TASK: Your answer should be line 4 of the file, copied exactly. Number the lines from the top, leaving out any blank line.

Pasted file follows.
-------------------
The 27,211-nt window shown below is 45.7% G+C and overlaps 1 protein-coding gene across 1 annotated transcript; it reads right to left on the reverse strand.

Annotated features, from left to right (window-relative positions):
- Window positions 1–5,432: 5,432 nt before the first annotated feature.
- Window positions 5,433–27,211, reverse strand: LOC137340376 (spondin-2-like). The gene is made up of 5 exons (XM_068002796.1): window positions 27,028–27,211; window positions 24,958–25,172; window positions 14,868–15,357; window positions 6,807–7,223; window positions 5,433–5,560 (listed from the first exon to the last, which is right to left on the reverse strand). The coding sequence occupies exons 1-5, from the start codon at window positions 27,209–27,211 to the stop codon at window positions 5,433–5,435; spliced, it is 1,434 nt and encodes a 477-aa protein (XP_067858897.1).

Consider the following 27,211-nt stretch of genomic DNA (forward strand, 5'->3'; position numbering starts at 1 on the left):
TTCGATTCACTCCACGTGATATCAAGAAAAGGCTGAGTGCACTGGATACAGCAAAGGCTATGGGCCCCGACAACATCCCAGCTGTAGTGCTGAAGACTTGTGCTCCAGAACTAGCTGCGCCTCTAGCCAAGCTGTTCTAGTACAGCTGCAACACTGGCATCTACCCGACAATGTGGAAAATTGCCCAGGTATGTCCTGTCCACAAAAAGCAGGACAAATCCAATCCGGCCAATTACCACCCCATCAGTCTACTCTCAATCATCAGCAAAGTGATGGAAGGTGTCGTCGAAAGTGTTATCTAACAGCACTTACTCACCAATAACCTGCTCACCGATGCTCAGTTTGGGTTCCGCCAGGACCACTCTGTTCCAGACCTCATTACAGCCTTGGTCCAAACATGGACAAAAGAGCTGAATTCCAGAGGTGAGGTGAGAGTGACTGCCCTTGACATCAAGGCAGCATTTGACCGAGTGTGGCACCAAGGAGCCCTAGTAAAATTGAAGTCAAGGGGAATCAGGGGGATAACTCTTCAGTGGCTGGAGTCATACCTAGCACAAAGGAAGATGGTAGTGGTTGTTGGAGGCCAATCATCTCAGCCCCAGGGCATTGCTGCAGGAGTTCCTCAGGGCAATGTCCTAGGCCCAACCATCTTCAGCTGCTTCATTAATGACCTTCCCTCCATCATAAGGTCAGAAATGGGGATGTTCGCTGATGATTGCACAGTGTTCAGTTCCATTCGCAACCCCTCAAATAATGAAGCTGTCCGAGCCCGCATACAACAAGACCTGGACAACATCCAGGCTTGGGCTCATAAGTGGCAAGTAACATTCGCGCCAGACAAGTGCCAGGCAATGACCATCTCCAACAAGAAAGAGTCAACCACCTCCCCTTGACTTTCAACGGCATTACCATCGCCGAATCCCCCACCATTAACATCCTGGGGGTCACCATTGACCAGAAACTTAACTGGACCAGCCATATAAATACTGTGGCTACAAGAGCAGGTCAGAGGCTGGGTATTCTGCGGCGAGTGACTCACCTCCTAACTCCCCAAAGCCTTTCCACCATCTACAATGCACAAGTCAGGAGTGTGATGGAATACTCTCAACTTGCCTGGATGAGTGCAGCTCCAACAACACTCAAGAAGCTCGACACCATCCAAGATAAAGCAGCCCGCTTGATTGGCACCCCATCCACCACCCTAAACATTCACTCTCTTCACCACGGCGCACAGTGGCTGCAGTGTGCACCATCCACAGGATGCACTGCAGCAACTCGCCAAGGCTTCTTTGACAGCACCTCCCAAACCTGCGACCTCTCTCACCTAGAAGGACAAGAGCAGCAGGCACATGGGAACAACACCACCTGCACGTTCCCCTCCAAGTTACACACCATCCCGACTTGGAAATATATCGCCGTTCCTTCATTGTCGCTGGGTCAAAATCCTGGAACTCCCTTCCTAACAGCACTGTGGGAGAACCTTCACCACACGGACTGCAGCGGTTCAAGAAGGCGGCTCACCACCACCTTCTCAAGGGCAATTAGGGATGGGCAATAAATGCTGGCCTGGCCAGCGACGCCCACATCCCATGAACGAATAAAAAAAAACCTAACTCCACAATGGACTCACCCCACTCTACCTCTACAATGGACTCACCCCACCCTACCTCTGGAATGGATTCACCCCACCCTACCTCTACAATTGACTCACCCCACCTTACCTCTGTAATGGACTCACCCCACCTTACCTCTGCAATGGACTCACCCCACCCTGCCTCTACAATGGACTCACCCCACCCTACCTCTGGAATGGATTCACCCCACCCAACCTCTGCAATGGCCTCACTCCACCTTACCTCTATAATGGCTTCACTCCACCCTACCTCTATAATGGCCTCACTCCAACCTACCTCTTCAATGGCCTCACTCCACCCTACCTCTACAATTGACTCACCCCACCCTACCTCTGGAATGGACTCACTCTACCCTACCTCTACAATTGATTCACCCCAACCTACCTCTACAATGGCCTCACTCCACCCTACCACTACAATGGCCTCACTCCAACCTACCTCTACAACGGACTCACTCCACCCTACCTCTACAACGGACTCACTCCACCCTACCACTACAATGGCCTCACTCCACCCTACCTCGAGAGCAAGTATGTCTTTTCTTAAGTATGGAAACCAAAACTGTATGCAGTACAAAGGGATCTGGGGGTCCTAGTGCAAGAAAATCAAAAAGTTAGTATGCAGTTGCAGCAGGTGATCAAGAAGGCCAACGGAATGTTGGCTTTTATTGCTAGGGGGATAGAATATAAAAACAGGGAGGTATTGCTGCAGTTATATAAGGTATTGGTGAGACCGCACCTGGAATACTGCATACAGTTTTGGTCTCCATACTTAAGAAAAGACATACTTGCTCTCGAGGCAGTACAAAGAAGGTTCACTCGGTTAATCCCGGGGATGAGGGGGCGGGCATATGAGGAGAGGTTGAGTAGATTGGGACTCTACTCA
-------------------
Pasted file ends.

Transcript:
- Window positions 5,433–27,211, reverse strand: LOC137340376 (spondin-2-like). The gene is made up of 5 exons (XM_068002796.1): window positions 27,028–27,211; window positions 24,958–25,172; window positions 14,868–15,357; window positions 6,807–7,223; window positions 5,433–5,560 (listed from the first exon to the last, which is right to left on the reverse strand). The coding sequence occupies exons 1-5, from the start codon at window positions 27,209–27,211 to the stop codon at window positions 5,433–5,435; spliced, it is 1,434 nt and encodes a 477-aa protein (XP_067858897.1).